Last weekend saw the conclusion of the second Overwatch League 2021 tournament cycle — June Joust. The $225 000 event kicked off on May 21st with a round of regional qualifiers, while knockout brackets took place from June 6th to 13th as a LAN competition in Hawaii.
Following the last month’s edition — May Melee, the publisher introduced several format changes to the competition, including tiebreaker changes and Hero Pools — a rotation of playable heroes aiming to showcase more hero diversity and strategy in matches.
As a part of the regulation, randomly selected heroes that had at least a 10% pick rate throughout the previous edition are removed from the pool, while each hero can be removed only once during the season.
Blizzard Entertainment’s structure adjustments weren’t met with much enthusiasm, as such changes may have a strong impact on the game strategies of some of the teams and potentially shake up the odds of winning.
The overall discontent most probably reflected in the viewership numbers, which were slightly lower than May Melee’s figures. This article sums up the viewership statistics of the whole duration of June Joust (qualifiers included) and compares it with May’s edition — the opening tournament cycle of the 2021 season.
As usual, the league’s action-packed competition attracted a notable amount of spectators, yet it wasn’t enough to surpass May Melee. Because both tournaments were broadcasted for the same amount of time, they are well comparable in all categories.
During 91 hours of Air Time, the June Joust tournament marked a total of 4.7M Hours Watched. That’s a 25.46% decrease in Hours Watched compared to 6.3M HW gathered during May Melee. On average, 52K viewers tuned in to spectate the competition, which is 27.4% less than last month’s edition.
The peak of 82K concurrent viewers was hit during the grand final match between
Shanghai Dragons and Dallas Fuel. The gripping match featured the repeating of the May Melee grand final showdown, except this time around, Shanghai Dragons upset Dallas Fuel 4-3 and grabbed the $100 000 reward, revenging their loss from the previous cycle.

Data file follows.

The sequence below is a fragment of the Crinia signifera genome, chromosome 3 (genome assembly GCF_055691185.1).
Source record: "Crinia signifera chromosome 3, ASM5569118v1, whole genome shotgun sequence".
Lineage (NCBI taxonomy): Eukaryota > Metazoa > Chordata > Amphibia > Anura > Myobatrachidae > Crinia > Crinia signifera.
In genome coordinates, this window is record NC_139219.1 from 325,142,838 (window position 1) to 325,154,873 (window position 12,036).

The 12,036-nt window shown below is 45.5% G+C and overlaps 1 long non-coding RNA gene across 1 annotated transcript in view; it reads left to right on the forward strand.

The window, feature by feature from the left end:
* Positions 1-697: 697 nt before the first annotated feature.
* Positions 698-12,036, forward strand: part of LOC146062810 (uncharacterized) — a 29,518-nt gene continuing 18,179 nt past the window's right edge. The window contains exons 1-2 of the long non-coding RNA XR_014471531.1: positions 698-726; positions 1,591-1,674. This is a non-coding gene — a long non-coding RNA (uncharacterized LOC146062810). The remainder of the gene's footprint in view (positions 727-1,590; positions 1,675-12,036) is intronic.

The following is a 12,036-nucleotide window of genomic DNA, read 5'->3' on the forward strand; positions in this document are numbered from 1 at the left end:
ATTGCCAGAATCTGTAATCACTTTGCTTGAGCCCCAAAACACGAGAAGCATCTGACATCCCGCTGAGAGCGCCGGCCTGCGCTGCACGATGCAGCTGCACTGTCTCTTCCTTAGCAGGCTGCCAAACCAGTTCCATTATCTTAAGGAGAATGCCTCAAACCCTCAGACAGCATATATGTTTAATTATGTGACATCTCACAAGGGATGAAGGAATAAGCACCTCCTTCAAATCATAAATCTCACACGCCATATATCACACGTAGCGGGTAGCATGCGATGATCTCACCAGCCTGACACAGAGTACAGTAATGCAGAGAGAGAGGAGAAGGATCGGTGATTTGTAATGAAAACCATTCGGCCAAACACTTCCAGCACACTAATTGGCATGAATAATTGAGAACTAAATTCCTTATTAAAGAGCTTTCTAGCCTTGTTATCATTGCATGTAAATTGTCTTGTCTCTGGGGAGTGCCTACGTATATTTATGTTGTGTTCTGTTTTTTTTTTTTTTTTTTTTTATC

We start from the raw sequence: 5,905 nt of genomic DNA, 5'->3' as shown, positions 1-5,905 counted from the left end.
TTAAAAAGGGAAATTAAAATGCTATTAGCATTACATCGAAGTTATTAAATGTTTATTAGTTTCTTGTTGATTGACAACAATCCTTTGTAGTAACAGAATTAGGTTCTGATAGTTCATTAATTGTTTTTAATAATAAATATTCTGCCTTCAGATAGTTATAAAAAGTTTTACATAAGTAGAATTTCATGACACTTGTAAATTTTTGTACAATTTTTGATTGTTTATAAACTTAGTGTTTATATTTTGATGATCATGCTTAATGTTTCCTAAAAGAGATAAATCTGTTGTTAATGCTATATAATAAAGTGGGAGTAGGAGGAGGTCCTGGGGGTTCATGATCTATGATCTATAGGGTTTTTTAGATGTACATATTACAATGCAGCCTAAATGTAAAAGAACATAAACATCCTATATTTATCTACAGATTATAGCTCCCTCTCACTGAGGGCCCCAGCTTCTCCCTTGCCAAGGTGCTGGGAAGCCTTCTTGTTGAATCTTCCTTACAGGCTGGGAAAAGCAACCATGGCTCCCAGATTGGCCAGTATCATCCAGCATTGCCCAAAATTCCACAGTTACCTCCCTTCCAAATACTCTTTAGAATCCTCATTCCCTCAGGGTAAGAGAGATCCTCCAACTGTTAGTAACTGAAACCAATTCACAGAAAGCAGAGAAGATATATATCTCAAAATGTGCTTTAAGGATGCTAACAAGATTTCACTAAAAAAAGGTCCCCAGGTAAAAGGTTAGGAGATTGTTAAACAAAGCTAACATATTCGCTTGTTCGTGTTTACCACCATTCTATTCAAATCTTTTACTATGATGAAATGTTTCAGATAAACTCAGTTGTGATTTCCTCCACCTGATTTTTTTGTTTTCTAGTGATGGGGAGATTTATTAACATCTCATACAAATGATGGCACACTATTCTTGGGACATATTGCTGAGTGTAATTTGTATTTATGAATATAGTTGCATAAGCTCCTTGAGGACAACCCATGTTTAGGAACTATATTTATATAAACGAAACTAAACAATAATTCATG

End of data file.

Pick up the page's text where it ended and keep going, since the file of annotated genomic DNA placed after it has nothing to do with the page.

In comparison with May Melee, which peaked at 113K concurrent viewers during the first week of qualifiers, June’s event reached 26.9% less Peak Viewers.
The language distribution of June Joust’s audience was nothing out of the ordinary. The English broadcast of the event attracted the majority of viewers, contributing 81.8% to the total Hours Watched. The rest consisted of Korean and French spectators, who contributed 12.4% and 5.8%, respectively.
Looking at the top five most popular teams by Average Viewers, the differences are minuscule. The team with the highest Average Viewers count — 65.3K, was San Francisco Shock, who got eliminated by Atlanta Reign in the regional semifinals.
The second most-spectated team of the tournament was Dallas Fuel. The May Melee champions, who almost managed to claim another victory, attracted 61.6K Average Viewers and also became the team with the highest Hours Watched count.
As evidenced, the viewership numbers of June Joust compared to May Melee went down by approximately one fourth. There are several reasons for this.
First, it’s somewhat common for opening events to have slightly more spectators than the rest of the regular season, of course except final stages. We’ve seen this development in some of the previous seasons of OWL, as well as in other esports titles.
Second, the aforementioned format changes have likely negatively impacted the viewership of June Joust, although there’s no feasible way to confirm this assumption.
The third is the declining trend of Overwatch League viewership which has been present in recent months, mostly thanks to the change of the league’s official broadcaster from Twitch to YouTube, but also due to the COVID-19 pandemic. OWL’s numbers are hardly comparable with the pre-pandemic times, and even though June Joust was partially played on LAN, it will take the comeback of full-blown OWL events with fans in attendance to be able to review the league’s viewership results objectively.
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